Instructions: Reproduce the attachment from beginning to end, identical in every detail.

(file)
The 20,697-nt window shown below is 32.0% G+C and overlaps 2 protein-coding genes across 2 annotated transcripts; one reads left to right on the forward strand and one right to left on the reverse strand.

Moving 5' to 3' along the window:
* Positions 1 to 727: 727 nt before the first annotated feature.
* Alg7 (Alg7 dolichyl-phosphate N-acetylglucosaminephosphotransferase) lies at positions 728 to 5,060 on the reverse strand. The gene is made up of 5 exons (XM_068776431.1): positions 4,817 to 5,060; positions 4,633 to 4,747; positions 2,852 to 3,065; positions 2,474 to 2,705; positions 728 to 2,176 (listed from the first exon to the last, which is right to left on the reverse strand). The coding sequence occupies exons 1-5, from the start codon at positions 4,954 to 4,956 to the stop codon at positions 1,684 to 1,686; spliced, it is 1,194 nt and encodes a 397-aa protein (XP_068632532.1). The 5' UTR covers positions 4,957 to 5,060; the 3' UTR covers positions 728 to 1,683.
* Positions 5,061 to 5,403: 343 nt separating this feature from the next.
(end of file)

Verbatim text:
The 20,697-nt window shown below is 32.0% G+C and overlaps 2 protein-coding genes across 2 annotated transcripts; one reads left to right on the forward strand and one right to left on the reverse strand.

Moving 5' to 3' along the window:
* Positions 1 to 727: 727 nt before the first annotated feature.
* Alg7 (Alg7 dolichyl-phosphate N-acetylglucosaminephosphotransferase) lies at positions 728 to 5,060 on the reverse strand. The gene is made up of 5 exons (XM_068776431.1): positions 4,817 to 5,060; positions 4,633 to 4,747; positions 2,852 to 3,065; positions 2,474 to 2,705; positions 728 to 2,176 (listed from the first exon to the last, which is right to left on the reverse strand). The coding sequence occupies exons 1-5, from the start codon at positions 4,954 to 4,956 to the stop codon at positions 1,684 to 1,686; spliced, it is 1,194 nt and encodes a 397-aa protein (XP_068632532.1). The 5' UTR covers positions 4,957 to 5,060; the 3' UTR covers positions 728 to 1,683.
* Positions 5,061 to 5,403: 343 nt separating this feature from the next.